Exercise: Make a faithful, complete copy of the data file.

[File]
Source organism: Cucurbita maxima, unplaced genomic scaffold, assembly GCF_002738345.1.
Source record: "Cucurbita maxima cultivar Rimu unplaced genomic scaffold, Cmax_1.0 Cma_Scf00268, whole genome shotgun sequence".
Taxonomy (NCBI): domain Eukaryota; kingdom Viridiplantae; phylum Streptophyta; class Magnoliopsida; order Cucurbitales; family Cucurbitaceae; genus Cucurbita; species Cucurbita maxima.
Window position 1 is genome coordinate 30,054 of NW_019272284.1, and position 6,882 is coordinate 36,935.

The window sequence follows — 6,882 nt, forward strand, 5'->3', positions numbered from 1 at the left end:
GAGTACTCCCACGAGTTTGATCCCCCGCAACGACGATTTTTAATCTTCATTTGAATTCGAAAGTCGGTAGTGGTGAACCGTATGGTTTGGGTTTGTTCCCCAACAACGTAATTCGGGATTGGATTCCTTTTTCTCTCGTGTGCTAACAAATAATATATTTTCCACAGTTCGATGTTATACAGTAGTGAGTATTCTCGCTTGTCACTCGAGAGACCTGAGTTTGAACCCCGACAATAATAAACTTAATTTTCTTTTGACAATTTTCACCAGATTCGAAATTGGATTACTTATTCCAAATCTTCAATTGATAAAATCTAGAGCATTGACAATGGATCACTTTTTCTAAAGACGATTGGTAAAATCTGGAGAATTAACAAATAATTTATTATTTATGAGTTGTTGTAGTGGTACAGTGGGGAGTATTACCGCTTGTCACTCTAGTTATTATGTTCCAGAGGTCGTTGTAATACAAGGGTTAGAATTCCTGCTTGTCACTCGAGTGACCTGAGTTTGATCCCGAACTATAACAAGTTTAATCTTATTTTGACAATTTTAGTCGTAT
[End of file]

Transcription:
Source organism: Cucurbita maxima, unplaced genomic scaffold, assembly GCF_002738345.1.
Source record: "Cucurbita maxima cultivar Rimu unplaced genomic scaffold, Cmax_1.0 Cma_Scf00268, whole genome shotgun sequence".
Taxonomy (NCBI): domain Eukaryota; kingdom Viridiplantae; phylum Streptophyta; class Magnoliopsida; order Cucurbitales; family Cucurbitaceae; genus Cucurbita; species Cucurbita maxima.
Window position 1 is genome coordinate 30,054 of NW_019272284.1, and position 6,882 is coordinate 36,935.

The window sequence follows — 6,882 nt, forward strand, 5'->3', positions numbered from 1 at the left end:
GAGTACTCCCACGAGTTTGATCCCCCGCAACGACGATTTTTAATCTTCATTTGAATTCGAAAGTCGGTAGTGGTGAACCGTATGGTTTGGGTTTGTTCCCCAACAACGTAATTCGGGATTGGATTCCTTTTTCTCTCGTGTGCTAACAAATAATATATTTTCCACAGTTCGATGTTATACAGTAGTGAGTATTCTCGCTTGTCACTCGAGAGACCTGAGTTTGAACCCCGACAATAATAAACTTAATTTTCTTTTGACAATTTTCACCAGATTCGAAATTGGATTACTTATTCCAAATCTTCAATTGATAAAATCTAGAGCATTGACAATGGATCACTTTTTCTAAAGACGATTGGTAAAATCTGGAGAATTAACAAATAATTTATTATTTATGAGTTGTTGTAGTGGTACAGTGGGGAGTATTACCGCTTGTCACTCTAGTTATTATGTTCCAGAGGTCGTTGTAATACAAGGGTTAGAATTCCTGCTTGTCACTCGAGTGACCTGAGTTTGATCCCGAACTATAACAAGTTTAATCTTATTTTGACAATTTTAGTCGTAT